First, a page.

Bridging Generational Conflict
Building Bridges #3
A past article from Relevant, has finally motivated me to write about what has affected me from time to time in my life, more so recently: Angry rejection by some, but not all, of a fearful older generation. (Originally written a week ago) My thoughts are derived directly from my comments on that article. Please read first if more context is sought. Although it refers to generational conflict in many churches today, I believe this affects all facets of life in society and culture today and is directly relevant to many other issues facing us today, secular and otherwise. Once again, these are just thoughts, journalling, almost, coming into sharper focus. Deeper understanding and meaning are worth reaching for.
I agree with the premise about fear driving the control response by some of the older generations. I have long been disturbed by the open generational conflict that at times has become quite ugly. To be honest, I am one of those in-between representatives, who at 46, finds himself sandwiched in between the cautious, fearful older generation and the vigorous, enthusiastic younger generations who are accomplishing so much.
I would disagree with the ‘arrogance of youth’ which the author mentions. Some, perhaps are. Most, in my experience, were not. I have seen highly motivated, well-prepared, inspired, humble youth often crushed by the proud arrogance of the older generation, repeatedly. Yes, that proud, cultural arrogance may perhaps mask the older generation’s fear as a root cause. It is more often than not expressed as proud, dismissive arrogance. Everything brought as a strength by anyone not part of the oldest generation is often needlessly rejected out of hand. What is viewed as the ‘arrogance of youth’, is perhaps better labeled as ‘rejection’. Treat someone badly enough, rejecting their input often enough, and they won’t return. Having been silenced, devalued, and shutdown repeatedly, why would they honestly be expected to return to those who have repeatedly treated them so poorly? They have ‘shaken the dust from their feet’ and left, or worse, shown the door. To our shame, this is seen daily in all facets of our society in a public, visceral way. Even worse, it is encouraged and seen as a good thing by those doing it.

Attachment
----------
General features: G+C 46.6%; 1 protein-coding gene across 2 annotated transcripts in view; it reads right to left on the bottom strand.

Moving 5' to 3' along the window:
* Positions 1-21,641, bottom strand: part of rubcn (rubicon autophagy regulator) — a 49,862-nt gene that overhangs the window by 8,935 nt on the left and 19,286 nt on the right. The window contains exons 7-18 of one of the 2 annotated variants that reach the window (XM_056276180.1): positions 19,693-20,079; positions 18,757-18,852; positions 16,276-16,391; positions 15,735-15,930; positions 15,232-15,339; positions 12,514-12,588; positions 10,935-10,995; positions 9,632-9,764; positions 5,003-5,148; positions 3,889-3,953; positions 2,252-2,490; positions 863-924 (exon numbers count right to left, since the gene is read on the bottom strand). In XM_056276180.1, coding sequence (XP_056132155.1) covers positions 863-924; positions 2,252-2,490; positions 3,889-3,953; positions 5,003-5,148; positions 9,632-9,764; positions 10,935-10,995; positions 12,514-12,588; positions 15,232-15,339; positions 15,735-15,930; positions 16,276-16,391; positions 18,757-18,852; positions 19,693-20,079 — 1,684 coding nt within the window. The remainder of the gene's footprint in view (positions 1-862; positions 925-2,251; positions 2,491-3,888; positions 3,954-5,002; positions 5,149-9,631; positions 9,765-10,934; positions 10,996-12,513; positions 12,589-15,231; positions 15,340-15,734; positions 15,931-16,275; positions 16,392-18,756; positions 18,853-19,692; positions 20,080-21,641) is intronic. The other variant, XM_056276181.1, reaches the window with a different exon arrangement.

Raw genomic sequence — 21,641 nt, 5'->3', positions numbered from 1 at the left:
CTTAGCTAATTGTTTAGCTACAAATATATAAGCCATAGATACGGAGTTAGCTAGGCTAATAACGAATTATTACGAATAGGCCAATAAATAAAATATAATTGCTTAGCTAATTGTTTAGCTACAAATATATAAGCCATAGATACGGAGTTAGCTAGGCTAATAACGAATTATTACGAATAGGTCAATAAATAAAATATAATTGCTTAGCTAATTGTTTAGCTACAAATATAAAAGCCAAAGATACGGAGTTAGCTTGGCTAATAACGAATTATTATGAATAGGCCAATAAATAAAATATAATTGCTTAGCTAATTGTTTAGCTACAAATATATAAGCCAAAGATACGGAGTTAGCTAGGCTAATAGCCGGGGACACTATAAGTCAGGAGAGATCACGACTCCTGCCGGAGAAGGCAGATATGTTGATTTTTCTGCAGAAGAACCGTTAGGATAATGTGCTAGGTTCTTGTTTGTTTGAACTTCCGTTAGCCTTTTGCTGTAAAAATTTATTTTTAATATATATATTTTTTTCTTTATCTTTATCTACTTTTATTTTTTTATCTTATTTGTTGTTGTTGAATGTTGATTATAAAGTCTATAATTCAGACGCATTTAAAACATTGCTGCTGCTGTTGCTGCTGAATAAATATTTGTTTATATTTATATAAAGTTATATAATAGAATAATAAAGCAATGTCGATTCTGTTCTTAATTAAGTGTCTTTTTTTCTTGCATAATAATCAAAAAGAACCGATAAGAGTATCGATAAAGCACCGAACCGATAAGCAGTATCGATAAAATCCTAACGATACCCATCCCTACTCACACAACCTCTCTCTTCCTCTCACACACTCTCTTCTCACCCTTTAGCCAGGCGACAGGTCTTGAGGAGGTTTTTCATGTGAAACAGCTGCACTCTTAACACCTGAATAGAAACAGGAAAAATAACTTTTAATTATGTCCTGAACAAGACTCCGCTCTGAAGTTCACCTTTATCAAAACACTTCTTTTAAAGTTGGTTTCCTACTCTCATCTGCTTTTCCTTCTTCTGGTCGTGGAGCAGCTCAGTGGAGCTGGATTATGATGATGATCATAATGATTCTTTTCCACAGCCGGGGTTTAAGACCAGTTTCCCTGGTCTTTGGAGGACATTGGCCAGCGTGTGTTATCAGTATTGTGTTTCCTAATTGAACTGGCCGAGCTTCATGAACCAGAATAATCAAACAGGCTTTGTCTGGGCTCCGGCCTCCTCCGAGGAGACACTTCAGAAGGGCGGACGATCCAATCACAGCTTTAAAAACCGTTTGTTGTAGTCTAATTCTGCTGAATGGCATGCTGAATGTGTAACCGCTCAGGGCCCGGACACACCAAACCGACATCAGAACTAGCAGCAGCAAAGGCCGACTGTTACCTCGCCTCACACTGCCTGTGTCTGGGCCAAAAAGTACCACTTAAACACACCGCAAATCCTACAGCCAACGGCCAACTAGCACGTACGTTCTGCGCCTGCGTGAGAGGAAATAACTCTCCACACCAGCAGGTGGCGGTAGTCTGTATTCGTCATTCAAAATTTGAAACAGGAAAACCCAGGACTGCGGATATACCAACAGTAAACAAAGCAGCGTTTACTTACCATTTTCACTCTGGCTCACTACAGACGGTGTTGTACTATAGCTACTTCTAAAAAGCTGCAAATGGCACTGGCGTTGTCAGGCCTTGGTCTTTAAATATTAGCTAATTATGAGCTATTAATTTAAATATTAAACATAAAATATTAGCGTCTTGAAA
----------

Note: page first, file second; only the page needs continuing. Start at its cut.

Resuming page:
Teachers, mentors, students, and disciples all learn from each other through the process of teaching and learning. Those teaching & mentoring learn just as much from their students and source material as the students learn from them. It is an inspiring and challenging exchange based on trust that works both ways – from teacher to student and student to teacher. The direct analogy being from the older generations to the younger generations, and the younger generations to the older generations.
Respect and trust are two way streets. I do respect, honor, and trust the older generations and what they can teach. However, I see precious little in the way of love, respect, honor, or trust from the angry, fearful, arrogant older generations to the younger generations. Honestly admitting error and learning from it is part of maturity and leadership. Stubborn, angry, intolerant, arrogant refusal to admit any mistake from both the older and younger generations compounds the error, reinforcing rejection, disrespect, and distrust.